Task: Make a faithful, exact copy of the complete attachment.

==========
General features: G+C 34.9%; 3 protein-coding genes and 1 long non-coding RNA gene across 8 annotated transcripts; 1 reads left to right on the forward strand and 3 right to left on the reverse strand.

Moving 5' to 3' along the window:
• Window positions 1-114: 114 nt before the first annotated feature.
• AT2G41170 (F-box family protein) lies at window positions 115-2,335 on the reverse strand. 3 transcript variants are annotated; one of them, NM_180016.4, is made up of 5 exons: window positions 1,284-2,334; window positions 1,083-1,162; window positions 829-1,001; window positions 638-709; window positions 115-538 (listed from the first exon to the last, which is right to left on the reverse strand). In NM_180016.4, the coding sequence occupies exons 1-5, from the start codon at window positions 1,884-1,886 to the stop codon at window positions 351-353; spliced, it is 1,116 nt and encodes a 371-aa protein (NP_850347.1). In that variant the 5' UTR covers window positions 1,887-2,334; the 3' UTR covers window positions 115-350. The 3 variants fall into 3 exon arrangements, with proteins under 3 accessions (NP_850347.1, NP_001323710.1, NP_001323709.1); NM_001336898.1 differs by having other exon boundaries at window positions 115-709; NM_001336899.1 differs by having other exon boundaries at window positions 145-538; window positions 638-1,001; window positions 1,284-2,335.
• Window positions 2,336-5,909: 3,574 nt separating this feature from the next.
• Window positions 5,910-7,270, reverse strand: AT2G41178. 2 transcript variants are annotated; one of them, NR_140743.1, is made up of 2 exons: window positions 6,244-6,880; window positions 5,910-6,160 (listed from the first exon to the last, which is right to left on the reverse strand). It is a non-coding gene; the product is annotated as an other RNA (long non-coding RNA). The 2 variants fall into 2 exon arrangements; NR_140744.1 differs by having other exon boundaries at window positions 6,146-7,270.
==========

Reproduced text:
General features: G+C 34.9%; 3 protein-coding genes and 1 long non-coding RNA gene across 8 annotated transcripts; 1 reads left to right on the forward strand and 3 right to left on the reverse strand.

Moving 5' to 3' along the window:
• Window positions 1-114: 114 nt before the first annotated feature.
• AT2G41170 (F-box family protein) lies at window positions 115-2,335 on the reverse strand. 3 transcript variants are annotated; one of them, NM_180016.4, is made up of 5 exons: window positions 1,284-2,334; window positions 1,083-1,162; window positions 829-1,001; window positions 638-709; window positions 115-538 (listed from the first exon to the last, which is right to left on the reverse strand). In NM_180016.4, the coding sequence occupies exons 1-5, from the start codon at window positions 1,884-1,886 to the stop codon at window positions 351-353; spliced, it is 1,116 nt and encodes a 371-aa protein (NP_850347.1). In that variant the 5' UTR covers window positions 1,887-2,334; the 3' UTR covers window positions 115-350. The 3 variants fall into 3 exon arrangements, with proteins under 3 accessions (NP_850347.1, NP_001323710.1, NP_001323709.1); NM_001336898.1 differs by having other exon boundaries at window positions 115-709; NM_001336899.1 differs by having other exon boundaries at window positions 145-538; window positions 638-1,001; window positions 1,284-2,335.
• Window positions 2,336-5,909: 3,574 nt separating this feature from the next.
• Window positions 5,910-7,270, reverse strand: AT2G41178. 2 transcript variants are annotated; one of them, NR_140743.1, is made up of 2 exons: window positions 6,244-6,880; window positions 5,910-6,160 (listed from the first exon to the last, which is right to left on the reverse strand). It is a non-coding gene; the product is annotated as an other RNA (long non-coding RNA). The 2 variants fall into 2 exon arrangements; NR_140744.1 differs by having other exon boundaries at window positions 6,146-7,270.